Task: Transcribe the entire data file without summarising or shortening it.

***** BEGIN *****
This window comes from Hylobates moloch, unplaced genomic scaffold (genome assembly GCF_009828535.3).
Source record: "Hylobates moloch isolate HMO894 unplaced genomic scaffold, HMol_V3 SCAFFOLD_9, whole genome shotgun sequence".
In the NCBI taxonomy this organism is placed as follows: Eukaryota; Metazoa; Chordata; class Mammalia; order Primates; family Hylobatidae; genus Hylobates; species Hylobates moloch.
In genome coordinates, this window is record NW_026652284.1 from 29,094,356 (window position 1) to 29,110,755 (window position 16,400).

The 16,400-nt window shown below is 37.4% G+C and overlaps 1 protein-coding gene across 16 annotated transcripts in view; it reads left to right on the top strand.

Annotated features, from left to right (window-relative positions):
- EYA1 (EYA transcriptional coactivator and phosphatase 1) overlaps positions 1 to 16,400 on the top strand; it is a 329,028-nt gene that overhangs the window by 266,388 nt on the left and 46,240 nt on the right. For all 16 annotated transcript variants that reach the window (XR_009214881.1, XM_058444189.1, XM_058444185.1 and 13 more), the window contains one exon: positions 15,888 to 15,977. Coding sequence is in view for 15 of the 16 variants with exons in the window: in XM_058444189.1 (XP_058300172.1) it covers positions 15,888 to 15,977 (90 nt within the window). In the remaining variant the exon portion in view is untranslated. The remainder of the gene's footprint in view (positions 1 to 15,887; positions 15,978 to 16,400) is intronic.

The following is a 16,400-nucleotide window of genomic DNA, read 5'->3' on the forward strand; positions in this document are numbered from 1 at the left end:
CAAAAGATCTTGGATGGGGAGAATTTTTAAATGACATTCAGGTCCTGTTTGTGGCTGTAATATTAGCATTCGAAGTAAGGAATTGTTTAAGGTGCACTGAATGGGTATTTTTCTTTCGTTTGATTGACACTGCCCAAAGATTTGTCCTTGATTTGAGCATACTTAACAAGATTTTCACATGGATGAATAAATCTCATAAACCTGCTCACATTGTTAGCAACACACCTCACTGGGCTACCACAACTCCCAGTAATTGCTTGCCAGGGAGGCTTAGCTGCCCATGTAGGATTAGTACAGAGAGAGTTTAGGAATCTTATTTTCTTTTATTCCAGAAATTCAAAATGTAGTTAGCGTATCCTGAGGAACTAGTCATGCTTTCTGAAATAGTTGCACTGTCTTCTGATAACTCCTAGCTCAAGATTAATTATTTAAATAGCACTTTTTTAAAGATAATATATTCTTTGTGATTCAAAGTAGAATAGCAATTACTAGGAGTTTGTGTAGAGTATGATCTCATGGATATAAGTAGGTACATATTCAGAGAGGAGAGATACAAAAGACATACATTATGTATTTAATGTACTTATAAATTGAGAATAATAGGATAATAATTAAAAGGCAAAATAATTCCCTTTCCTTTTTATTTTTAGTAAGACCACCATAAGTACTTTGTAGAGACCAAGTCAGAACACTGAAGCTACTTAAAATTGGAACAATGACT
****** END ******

This window comes from Hylobates moloch, unplaced genomic scaffold (genome assembly GCF_009828535.3).
Source record: "Hylobates moloch isolate HMO894 unplaced genomic scaffold, HMol_V3 SCAFFOLD_9, whole genome shotgun sequence".
In the NCBI taxonomy this organism is placed as follows: Eukaryota; Metazoa; Chordata; class Mammalia; order Primates; family Hylobatidae; genus Hylobates; species Hylobates moloch.
In genome coordinates, this window is record NW_026652284.1 from 29,094,356 (window position 1) to 29,110,755 (window position 16,400).

The 16,400-nt window shown below is 37.4% G+C and overlaps 1 protein-coding gene across 16 annotated transcripts in view; it reads left to right on the top strand.

Annotated features, from left to right (window-relative positions):
- EYA1 (EYA transcriptional coactivator and phosphatase 1) overlaps positions 1 to 16,400 on the top strand; it is a 329,028-nt gene that overhangs the window by 266,388 nt on the left and 46,240 nt on the right. For all 16 annotated transcript variants that reach the window (XR_009214881.1, XM_058444189.1, XM_058444185.1 and 13 more), the window contains one exon: positions 15,888 to 15,977. Coding sequence is in view for 15 of the 16 variants with exons in the window: in XM_058444189.1 (XP_058300172.1) it covers positions 15,888 to 15,977 (90 nt within the window). In the remaining variant the exon portion in view is untranslated. The remainder of the gene's footprint in view (positions 1 to 15,887; positions 15,978 to 16,400) is intronic.

The following is a 16,400-nucleotide window of genomic DNA, read 5'->3' on the forward strand; positions in this document are numbered from 1 at the left end:
CAAAAGATCTTGGATGGGGAGAATTTTTAAATGACATTCAGGTCCTGTTTGTGGCTGTAATATTAGCATTCGAAGTAAGGAATTGTTTAAGGTGCACTGAATGGGTATTTTTCTTTCGTTTGATTGACACTGCCCAAAGATTTGTCCTTGATTTGAGCATACTTAACAAGATTTTCACATGGATGAATAAATCTCATAAACCTGCTCACATTGTTAGCAACACACCTCACTGGGCTACCACAACTCCCAGTAATTGCTTGCCAGGGAGGCTTAGCTGCCCATGTAGGATTAGTACAGAGAGAGTTTAGGAATCTTATTTTCTTTTATTCCAGAAATTCAAAATGTAGTTAGCGTATCCTGAGGAACTAGTCATGCTTTCTGAAATAGTTGCACTGTCTTCTGATAACTCCTAGCTCAAGATTAATTATTTAAATAGCACTTTTTTAAAGATAATATATTCTTTGTGATTCAAAGTAGAATAGCAATTACTAGGAGTTTGTGTAGAGTATGATCTCATGGATATAAGTAGGTACATATTCAGAGAGGAGAGATACAAAAGACATACATTATGTATTTAATGTACTTATAAATTGAGAATAATAGGATAATAATTAAAAGGCAAAATAATTCCCTTTCCTTTTTATTTTTAGTAAGACCACCATAAGTACTTTGTAGAGACCAAGTCAGAACACTGAAGCTACTTAAAATTGGAACAATGACT